‘The Deepest Rift’ by Ruthanna Emrys (Tor.com). This is a very particular kind of story, I think – it’s quiet (despite the trope of first contact being usually treated as higher-stake), personal, driven by relationship and scientific curiosity. In those areas it excels and the way the story implies at hierarchy and cultural hegemony is something I appreciate, but by and large while I read to the finish and found it quite enjoyable, what didn’t work for me was the relationship between the protagonist and their lovers. Again, it’s gracefully understated:
warm hands brush shoulders on the way to the kitchenette; familiar body language tickles my peripheral vision. We speak rarely. Still, it matters that we are in the same room, on the same world.
But for me I can’t get invested in their need to stay together. At about 7,800 words, it’s not very short (though it did feel much shorter than it is – it’s a pretty smooth read), but I don’t think there’s enough room to establish the protagonist’s partners as distinct individuals. That relationship being so central to the story, the result is a whole that’s missing the middle.
‘Tin Cans’ by Ekaterina Sedia (Weird Fiction Review).
You know that you’re old when your children are old, when they have heart trouble and sciatica, when their hearing is going too so that both of you yell into the shell of the phone receiver. But most often, he doesn’t call — and I do not blame him, I wouldn’t call me either. He hadn’t forgiven and he never fully will, except maybe on his deathbed — and it saddens me to think that he might be arriving there before me, like it saddens me that my grandchildren cannot read Cyrillic.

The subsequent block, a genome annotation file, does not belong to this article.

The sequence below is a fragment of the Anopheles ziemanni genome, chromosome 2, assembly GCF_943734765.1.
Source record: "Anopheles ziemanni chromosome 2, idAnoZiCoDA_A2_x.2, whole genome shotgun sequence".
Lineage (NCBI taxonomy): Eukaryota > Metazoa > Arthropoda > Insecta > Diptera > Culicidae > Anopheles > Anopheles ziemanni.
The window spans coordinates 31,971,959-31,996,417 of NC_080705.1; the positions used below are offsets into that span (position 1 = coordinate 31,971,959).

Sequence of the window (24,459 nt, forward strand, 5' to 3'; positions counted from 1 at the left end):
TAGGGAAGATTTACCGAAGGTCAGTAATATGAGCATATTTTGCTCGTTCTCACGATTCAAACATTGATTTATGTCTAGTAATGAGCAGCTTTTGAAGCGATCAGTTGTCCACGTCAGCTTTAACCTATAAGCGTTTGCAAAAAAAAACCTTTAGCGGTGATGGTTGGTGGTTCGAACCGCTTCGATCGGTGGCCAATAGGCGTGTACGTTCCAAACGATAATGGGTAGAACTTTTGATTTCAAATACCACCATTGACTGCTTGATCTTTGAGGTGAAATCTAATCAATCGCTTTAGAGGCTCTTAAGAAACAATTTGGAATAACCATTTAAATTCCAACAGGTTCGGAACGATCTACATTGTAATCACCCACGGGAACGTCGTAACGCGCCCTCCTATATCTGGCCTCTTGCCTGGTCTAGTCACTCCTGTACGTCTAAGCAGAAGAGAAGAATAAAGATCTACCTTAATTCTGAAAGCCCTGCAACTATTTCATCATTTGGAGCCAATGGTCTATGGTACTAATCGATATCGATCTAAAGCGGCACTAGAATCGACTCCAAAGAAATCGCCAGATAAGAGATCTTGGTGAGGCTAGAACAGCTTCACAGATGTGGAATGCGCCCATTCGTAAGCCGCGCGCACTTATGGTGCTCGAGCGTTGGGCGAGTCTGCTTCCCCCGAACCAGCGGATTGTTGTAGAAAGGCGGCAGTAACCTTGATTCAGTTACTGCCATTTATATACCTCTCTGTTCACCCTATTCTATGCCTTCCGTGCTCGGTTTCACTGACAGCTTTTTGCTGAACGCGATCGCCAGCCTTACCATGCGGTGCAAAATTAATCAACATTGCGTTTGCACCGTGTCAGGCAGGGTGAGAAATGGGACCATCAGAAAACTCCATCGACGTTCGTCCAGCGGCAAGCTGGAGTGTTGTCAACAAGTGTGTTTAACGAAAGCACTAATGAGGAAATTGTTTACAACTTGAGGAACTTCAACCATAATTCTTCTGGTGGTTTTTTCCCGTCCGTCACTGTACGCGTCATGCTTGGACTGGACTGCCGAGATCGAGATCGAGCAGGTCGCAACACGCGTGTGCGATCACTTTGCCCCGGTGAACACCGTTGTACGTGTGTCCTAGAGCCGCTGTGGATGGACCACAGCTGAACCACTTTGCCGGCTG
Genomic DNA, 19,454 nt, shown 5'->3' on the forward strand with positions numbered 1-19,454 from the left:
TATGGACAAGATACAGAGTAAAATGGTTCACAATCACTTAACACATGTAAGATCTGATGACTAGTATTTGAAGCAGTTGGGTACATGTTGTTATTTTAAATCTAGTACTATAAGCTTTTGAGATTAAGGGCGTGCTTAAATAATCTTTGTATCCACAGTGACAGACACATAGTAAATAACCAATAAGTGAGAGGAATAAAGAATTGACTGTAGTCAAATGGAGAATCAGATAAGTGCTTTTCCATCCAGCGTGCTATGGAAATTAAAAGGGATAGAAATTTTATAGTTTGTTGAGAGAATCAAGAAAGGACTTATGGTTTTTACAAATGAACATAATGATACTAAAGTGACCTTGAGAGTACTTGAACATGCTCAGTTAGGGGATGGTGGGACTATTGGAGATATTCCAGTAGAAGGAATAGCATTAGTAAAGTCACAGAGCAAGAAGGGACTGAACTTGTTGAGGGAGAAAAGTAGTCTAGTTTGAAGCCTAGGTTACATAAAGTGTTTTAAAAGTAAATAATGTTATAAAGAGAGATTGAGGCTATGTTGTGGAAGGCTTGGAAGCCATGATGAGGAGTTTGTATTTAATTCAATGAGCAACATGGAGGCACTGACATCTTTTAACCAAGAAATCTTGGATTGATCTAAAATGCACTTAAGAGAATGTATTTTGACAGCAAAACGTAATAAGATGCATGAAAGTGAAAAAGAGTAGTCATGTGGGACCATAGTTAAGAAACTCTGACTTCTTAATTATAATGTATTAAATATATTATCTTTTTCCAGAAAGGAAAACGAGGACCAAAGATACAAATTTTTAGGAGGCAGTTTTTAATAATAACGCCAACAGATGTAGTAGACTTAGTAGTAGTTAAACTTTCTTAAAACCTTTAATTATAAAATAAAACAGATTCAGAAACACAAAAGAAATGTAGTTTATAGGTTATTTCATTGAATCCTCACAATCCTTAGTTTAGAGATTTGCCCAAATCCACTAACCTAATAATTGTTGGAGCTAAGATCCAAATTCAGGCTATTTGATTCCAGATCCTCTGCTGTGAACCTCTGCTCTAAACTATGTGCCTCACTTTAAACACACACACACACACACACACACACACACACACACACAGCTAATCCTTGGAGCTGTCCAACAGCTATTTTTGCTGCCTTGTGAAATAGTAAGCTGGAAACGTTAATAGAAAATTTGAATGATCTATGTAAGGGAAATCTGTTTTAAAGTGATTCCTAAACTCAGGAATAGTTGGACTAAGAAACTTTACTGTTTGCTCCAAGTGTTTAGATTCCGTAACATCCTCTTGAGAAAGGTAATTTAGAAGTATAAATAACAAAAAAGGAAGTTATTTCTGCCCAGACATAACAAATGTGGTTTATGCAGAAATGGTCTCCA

This is a reprint. I first encountered it in Ekaterina’s collection Moscow But Dreaming (reviewed on Tor.com here), which is absolutely worth reading. It’s a dark magic realism story that, unlike most contemporary SFF, is not infused with inescapable Americana, geek pop culture references, and all the other markers that too often blight that particular sub-genre. This one is infused with real history, real darkness, and haunting imagery: honed like a knife, sharp in its effectiveness. It makes me sad that Ekaterina doesn’t write in genre anymore, because no other writer creates the same kind of short fiction she does.
‘Android Whores Can’t Cry’ by Natalia Theodoridou (Clarkesworld).
Some notes on the translation of Massacre Market
There is some uncertainty about the translation from the local language of what I have called “Massacre Market.” Other possible translations include “Atrocity Place,” “Massacre Fair,” or, and that was the most confusing aspect of this, “Pearl Fountain,” because even though each of the two words means something different, together they create a new compound which, as Dick and Brigitte explained to me, could rather clumsily be interpreted as “a fountain whence pearls flow,” “the breeding ground of oysters,” or even “the plane of sublime imperfections.”
This is an intricate, interstitial story that wouldn’t have looked out of place at Interfictions. It covers memory, identity, uncertainties, haunting imagery – so naturally, I’m all over it. It does rely on contemporary depiction of gendered violence, but then this seems a relatively near-future piece so that’s not out of place at all.